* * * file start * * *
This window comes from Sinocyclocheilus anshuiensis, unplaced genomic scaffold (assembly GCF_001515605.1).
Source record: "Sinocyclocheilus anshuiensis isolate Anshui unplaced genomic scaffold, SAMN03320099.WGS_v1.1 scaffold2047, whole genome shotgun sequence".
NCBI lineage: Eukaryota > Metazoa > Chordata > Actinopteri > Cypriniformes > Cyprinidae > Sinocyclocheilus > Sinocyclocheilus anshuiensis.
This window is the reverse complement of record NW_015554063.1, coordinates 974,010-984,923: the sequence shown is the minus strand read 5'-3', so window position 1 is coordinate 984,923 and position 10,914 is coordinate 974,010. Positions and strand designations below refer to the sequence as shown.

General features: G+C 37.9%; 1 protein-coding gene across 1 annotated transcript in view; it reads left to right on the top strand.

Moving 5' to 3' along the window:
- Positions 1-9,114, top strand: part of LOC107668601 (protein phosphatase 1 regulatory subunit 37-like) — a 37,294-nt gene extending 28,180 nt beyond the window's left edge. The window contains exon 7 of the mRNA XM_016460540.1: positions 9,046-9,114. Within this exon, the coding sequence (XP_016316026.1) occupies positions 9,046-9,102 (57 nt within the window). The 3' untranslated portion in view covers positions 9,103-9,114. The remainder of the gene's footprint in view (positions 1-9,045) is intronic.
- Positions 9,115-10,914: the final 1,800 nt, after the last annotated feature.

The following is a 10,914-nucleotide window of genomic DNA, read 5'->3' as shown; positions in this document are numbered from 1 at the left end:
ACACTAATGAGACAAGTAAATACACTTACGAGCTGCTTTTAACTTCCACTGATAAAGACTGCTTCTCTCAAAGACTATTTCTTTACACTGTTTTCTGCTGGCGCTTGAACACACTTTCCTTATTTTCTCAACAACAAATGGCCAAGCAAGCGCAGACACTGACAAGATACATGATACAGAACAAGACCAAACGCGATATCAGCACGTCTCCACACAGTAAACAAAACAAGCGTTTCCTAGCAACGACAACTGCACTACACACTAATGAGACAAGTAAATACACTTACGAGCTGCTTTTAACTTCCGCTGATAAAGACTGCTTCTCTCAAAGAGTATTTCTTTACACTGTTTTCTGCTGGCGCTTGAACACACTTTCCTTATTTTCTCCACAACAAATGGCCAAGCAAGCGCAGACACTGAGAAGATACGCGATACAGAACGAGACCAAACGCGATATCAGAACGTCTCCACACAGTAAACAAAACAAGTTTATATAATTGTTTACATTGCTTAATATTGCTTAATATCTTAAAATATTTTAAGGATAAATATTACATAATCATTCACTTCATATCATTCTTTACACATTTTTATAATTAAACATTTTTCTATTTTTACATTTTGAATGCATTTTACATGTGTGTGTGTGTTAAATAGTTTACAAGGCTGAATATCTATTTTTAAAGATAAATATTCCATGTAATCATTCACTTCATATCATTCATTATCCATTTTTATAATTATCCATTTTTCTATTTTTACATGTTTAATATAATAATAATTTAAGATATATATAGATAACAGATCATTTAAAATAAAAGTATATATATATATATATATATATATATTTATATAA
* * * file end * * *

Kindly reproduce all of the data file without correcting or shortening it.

This window comes from Sinocyclocheilus anshuiensis, unplaced genomic scaffold (assembly GCF_001515605.1).
Source record: "Sinocyclocheilus anshuiensis isolate Anshui unplaced genomic scaffold, SAMN03320099.WGS_v1.1 scaffold2047, whole genome shotgun sequence".
NCBI lineage: Eukaryota > Metazoa > Chordata > Actinopteri > Cypriniformes > Cyprinidae > Sinocyclocheilus > Sinocyclocheilus anshuiensis.
This window is the reverse complement of record NW_015554063.1, coordinates 974,010-984,923: the sequence shown is the minus strand read 5'-3', so window position 1 is coordinate 984,923 and position 10,914 is coordinate 974,010. Positions and strand designations below refer to the sequence as shown.

General features: G+C 37.9%; 1 protein-coding gene across 1 annotated transcript in view; it reads left to right on the top strand.

Moving 5' to 3' along the window:
- Positions 1-9,114, top strand: part of LOC107668601 (protein phosphatase 1 regulatory subunit 37-like) — a 37,294-nt gene extending 28,180 nt beyond the window's left edge. The window contains exon 7 of the mRNA XM_016460540.1: positions 9,046-9,114. Within this exon, the coding sequence (XP_016316026.1) occupies positions 9,046-9,102 (57 nt within the window). The 3' untranslated portion in view covers positions 9,103-9,114. The remainder of the gene's footprint in view (positions 1-9,045) is intronic.
- Positions 9,115-10,914: the final 1,800 nt, after the last annotated feature.

The following is a 10,914-nucleotide window of genomic DNA, read 5'->3' as shown; positions in this document are numbered from 1 at the left end:
ACACTAATGAGACAAGTAAATACACTTACGAGCTGCTTTTAACTTCCACTGATAAAGACTGCTTCTCTCAAAGACTATTTCTTTACACTGTTTTCTGCTGGCGCTTGAACACACTTTCCTTATTTTCTCAACAACAAATGGCCAAGCAAGCGCAGACACTGACAAGATACATGATACAGAACAAGACCAAACGCGATATCAGCACGTCTCCACACAGTAAACAAAACAAGCGTTTCCTAGCAACGACAACTGCACTACACACTAATGAGACAAGTAAATACACTTACGAGCTGCTTTTAACTTCCGCTGATAAAGACTGCTTCTCTCAAAGAGTATTTCTTTACACTGTTTTCTGCTGGCGCTTGAACACACTTTCCTTATTTTCTCCACAACAAATGGCCAAGCAAGCGCAGACACTGAGAAGATACGCGATACAGAACGAGACCAAACGCGATATCAGAACGTCTCCACACAGTAAACAAAACAAGTTTATATAATTGTTTACATTGCTTAATATTGCTTAATATCTTAAAATATTTTAAGGATAAATATTACATAATCATTCACTTCATATCATTCTTTACACATTTTTATAATTAAACATTTTTCTATTTTTACATTTTGAATGCATTTTACATGTGTGTGTGTGTTAAATAGTTTACAAGGCTGAATATCTATTTTTAAAGATAAATATTCCATGTAATCATTCACTTCATATCATTCATTATCCATTTTTATAATTATCCATTTTTCTATTTTTACATGTTTAATATAATAATAATTTAAGATATATATAGATAACAGATCATTTAAAATAAAAGTATATATATATATATATATATATATATTTATATAA